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Supply Chain Planning: What Can Businesses Learn From the 2014 World Cup?

Supply Chain Planning: What Can Businesses Learn From the 2014 World Cup?

Supply Chain Planning: What Can Businesses Learn From the 2014 World Cup?

While you are probably unlikely to ever have to organize anything on the same scale as the 2014 FIFA World Cup, businesses can learn from the mistakes made by the gargantuan logistics and supply chain operations. By Sam Phipps | Supply Chain 247

With millions of viewers across the world, this year’s FIFA World Cup is undoubtedly one of the most important events on the sporting calendar.

While all eyes will be on Brazil as the tournament unfolds, have you ever considered how much planning is required in order to host a successful international sports event?

Take for instance last year’s Sochi Winter Olympics: broadcast across a staggering 464 different international channels, the event reached an audience of around 3 billion sports fans.

Given that nearly half of the world’s population tuned in, those responsible for organizing the tournament were under tremendous pressure to ensure that everything went smoothly.

However, despite spending an estimated $50 billion in the run up to the games, the Winter Olympics were plagued with issues throughout which caused major embarrassment for the organizers.

Over in Brazil, the world cup has also been subjected to a great amount of disruption as a number of planning issues have played havoc on preparations for the tournament.

As a result of extensive delays and sky-rocketing costs, entire projects have been scaled down or completely abandoned. For instance, the international media center located near the new Curitiba World Cup stadium will remain a steel skeleton as the organizers decided to halt construction in order to rein in costs. While the building work is expected to resume after the tournament, in the meantime, the international media will have to settle with the organizers “plan B”: temporary tents pitched on a nearby car park.

Poor planning has also led to the disruption of several projects intended to improve Brazil’s air and rail infrastructure. Given that several of the country’s airports are still reported to be in a chaotic state, many are questioning whether the country has the capacity to cater to the 600,000 people expected to attend the world cup.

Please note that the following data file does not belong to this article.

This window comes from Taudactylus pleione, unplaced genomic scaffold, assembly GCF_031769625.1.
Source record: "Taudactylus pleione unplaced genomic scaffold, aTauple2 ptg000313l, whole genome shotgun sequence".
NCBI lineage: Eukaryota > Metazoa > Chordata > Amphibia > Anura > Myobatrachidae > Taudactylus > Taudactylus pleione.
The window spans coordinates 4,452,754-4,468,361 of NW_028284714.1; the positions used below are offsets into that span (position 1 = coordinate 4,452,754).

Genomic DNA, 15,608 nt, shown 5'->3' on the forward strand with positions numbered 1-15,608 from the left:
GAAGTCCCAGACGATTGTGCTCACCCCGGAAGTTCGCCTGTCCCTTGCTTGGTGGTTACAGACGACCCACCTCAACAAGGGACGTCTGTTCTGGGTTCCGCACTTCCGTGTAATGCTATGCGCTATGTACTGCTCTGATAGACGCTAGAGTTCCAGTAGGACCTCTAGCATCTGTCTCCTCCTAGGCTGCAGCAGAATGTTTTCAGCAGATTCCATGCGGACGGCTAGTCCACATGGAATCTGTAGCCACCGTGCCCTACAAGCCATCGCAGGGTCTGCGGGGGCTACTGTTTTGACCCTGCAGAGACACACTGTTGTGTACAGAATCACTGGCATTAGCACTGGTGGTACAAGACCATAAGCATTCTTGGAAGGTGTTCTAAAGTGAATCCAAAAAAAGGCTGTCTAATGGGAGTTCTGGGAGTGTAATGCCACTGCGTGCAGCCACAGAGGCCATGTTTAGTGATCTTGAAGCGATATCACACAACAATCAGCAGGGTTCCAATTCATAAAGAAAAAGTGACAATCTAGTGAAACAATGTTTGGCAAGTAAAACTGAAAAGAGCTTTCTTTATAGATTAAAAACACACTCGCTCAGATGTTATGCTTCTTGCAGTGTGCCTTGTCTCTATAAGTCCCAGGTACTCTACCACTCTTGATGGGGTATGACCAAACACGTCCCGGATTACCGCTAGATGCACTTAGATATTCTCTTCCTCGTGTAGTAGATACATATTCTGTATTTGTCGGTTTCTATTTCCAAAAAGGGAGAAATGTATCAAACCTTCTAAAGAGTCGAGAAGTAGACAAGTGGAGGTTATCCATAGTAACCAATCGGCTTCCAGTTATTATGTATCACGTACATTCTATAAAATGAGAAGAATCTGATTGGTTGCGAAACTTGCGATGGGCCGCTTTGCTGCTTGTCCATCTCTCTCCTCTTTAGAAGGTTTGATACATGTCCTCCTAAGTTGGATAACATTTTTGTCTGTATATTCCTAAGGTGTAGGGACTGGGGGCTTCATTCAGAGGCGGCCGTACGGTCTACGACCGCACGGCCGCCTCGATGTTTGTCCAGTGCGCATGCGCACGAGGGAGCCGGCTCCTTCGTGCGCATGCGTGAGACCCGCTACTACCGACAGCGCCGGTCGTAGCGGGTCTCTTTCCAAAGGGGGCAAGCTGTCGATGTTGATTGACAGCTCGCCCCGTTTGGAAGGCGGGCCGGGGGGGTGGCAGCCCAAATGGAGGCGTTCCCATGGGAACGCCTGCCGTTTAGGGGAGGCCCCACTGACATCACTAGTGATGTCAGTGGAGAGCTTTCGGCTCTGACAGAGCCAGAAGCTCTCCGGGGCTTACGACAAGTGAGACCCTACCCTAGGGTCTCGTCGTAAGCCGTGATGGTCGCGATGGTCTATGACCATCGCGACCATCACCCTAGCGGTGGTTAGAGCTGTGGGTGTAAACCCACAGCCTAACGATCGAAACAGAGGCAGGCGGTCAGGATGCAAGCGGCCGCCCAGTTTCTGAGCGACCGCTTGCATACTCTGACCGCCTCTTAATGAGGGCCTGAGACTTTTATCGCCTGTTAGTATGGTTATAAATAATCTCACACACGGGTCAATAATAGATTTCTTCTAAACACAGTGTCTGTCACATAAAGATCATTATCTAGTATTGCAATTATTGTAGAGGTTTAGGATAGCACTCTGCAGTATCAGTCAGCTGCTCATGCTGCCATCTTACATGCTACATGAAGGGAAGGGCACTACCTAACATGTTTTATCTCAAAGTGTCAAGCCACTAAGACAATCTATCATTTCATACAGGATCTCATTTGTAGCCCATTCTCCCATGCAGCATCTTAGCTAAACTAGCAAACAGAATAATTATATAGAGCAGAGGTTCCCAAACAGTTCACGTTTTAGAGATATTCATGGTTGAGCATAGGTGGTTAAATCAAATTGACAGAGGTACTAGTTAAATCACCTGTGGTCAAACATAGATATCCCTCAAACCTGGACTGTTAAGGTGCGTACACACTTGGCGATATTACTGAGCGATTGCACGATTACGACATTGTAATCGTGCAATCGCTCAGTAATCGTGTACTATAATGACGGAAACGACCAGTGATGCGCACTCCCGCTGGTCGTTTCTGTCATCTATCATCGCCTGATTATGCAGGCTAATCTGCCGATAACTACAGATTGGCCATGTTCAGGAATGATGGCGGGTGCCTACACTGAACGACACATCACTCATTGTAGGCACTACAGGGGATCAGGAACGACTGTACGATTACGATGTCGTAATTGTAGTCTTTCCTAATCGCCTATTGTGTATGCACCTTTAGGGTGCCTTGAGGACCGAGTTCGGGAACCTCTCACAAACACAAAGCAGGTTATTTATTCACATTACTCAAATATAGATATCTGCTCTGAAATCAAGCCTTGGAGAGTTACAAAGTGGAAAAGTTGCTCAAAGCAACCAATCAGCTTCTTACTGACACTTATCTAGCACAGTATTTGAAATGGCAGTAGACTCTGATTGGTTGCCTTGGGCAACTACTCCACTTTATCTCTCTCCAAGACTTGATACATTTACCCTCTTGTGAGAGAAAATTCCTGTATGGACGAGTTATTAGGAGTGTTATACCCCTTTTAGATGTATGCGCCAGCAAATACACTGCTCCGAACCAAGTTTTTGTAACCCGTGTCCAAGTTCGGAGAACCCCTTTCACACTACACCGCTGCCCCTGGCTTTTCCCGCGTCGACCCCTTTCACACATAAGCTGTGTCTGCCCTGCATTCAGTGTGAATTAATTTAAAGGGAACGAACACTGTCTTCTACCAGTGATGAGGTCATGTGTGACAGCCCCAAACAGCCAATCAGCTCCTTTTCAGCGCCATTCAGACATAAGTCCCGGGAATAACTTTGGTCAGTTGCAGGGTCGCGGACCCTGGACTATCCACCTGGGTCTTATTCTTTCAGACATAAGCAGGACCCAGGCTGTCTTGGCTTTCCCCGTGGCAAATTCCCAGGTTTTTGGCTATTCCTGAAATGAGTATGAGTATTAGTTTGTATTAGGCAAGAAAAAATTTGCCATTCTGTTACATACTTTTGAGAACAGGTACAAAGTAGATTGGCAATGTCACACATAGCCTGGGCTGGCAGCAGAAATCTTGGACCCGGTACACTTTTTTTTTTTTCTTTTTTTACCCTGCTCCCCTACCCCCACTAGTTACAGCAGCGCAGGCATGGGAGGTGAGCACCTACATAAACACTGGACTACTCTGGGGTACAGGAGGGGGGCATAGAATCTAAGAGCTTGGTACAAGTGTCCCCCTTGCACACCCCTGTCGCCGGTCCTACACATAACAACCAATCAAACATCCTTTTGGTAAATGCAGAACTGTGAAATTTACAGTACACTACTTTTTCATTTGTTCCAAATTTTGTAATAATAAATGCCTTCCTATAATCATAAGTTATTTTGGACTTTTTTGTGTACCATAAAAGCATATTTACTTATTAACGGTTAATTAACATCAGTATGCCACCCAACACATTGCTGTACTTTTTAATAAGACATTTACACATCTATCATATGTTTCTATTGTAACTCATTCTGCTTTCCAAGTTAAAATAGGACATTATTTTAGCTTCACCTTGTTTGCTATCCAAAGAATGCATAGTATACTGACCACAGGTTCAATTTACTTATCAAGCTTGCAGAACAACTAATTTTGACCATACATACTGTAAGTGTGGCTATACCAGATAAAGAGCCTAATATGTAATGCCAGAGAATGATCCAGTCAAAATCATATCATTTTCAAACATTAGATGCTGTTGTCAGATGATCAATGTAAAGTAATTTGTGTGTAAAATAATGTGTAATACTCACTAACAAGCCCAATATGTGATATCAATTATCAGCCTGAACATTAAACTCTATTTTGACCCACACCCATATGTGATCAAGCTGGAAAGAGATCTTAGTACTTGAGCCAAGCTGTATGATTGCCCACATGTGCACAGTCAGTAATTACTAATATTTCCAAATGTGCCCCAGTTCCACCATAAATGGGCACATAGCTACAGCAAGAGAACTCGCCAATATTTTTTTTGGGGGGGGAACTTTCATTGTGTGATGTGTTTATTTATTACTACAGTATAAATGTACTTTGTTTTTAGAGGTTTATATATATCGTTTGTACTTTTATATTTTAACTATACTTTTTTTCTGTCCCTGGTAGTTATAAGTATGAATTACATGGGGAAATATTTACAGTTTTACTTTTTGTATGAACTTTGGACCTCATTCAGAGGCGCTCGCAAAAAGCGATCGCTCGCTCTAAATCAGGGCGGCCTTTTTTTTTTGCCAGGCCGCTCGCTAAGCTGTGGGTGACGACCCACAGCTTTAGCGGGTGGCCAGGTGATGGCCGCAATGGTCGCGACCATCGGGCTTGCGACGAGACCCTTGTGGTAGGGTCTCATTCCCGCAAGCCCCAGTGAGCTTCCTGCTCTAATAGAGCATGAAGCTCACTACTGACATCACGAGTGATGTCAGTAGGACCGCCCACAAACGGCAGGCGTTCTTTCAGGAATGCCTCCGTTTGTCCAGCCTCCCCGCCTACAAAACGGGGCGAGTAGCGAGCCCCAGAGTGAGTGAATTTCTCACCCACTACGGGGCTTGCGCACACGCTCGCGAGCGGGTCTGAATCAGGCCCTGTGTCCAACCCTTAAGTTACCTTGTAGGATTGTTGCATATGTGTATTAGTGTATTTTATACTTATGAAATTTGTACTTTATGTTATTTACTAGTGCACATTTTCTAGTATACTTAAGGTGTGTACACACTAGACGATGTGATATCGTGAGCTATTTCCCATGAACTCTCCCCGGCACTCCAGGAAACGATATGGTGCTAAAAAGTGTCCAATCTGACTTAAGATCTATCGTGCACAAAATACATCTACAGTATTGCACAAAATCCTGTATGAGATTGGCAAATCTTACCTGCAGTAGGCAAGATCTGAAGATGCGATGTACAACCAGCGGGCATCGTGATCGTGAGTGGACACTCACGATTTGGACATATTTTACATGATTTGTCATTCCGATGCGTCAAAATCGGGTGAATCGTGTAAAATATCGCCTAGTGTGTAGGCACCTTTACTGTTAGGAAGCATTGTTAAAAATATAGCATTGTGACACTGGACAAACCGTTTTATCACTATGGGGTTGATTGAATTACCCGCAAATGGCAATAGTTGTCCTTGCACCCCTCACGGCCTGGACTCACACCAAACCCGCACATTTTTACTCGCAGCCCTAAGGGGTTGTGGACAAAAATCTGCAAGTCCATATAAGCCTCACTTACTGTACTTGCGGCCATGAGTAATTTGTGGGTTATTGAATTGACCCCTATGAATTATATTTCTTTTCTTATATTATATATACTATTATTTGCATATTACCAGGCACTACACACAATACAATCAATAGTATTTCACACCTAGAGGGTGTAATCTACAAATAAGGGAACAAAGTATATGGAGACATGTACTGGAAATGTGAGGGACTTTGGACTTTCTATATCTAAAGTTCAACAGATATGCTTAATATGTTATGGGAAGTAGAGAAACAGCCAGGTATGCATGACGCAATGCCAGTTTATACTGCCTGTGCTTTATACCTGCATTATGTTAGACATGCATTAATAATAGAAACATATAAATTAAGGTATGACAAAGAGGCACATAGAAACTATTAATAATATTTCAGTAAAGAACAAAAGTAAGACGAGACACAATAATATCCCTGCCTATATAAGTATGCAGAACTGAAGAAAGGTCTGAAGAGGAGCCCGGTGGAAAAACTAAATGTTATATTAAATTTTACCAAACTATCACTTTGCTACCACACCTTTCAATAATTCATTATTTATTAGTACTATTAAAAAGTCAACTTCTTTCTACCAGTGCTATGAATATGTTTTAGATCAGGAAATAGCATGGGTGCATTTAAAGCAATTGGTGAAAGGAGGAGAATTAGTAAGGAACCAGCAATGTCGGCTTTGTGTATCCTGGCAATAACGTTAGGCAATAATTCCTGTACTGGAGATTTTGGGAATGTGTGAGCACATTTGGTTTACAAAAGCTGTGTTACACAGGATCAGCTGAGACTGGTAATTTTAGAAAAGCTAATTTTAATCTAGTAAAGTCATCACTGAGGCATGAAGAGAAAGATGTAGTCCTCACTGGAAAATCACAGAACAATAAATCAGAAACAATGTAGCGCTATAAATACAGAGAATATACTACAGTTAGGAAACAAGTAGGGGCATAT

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While those fortunate enough to hold tickets for the World Cup finals may find the transportation problematic, given that several of the stadiums are still not finished, fans may face further disappointment.

For instance, with the opening game between Brazil and Croatia today (kick-off 4 p.m. ET), it seems unlikely that the Sao Paulo stadium will operate at full capacity as the ground still requires considerable work as well as approval from regulators that the construction meets the required health and safety standards.

The Sao Paulo stadium is not FIFA’s only concern however, as the Machadão Stadium in Natal and the Estadio Beira-Rio stadium located in Porto Alegre are also still under construction just days before kick-off. With such high expectations and so many problems in the run up to the world cup, FIFA’s reputation has undoubtedly been shaken (view video above*).

While you are probably unlikely to ever have to organize anything on the same scale as the Olympic Games or the FIFA world cup, businesses can learn from the mistakes made by the world cup organizers, as inadequate planning can be just as damaging to a business’s reputation.

For example, in supply chain management, failure to anticipate and respond to changes in demand could mean your business falls short of customer expectations. Given that disappointed customers are likely to purchase from an alternative supplier, ineffective planning can leave your business lagging behind the competition. As a result, proactively planning supply chain operations is essential in order to maintain competitiveness.

Related: Navigating a Course with Planning & Forecasting

Furthermore, a major side effect of poor supply chain planning is waste. The topic of waste has been hitting the headlines for months in Brazil as organizers continue to scrap and scale back world cup projects. As far as businesses are concerned, as mentioned previosly, not having enough inventory to satisfy customer demand is bad, but having too much on hand can be just as bad with large sums of money being tied up in stock that may eventually turn into waste.

We will have to wait and see how Brazil copes during this year’s World Cup. For businesses, taking a strategic approach to supply chain planning can massively improve the chances of success. With supply chains growing evermore complex, this is often easier said than done.

Considering this, what role does planning play in managing your supply chain and what are some of the biggest supply chain planning pitfalls you face?

Source: Inventory & Supply Chain Optimization

*Note: We apologize for any offending expletives and inappropriate comparisons contained in the video to our members – The premise for this message is recognizing the world wide excitement for the World Cup and knowing, or rather exposing, information about FIFA, the organization that produces it. We hope this explains, with some humor, the current (deplorable) situation FIFA runs its monopolistic operations.

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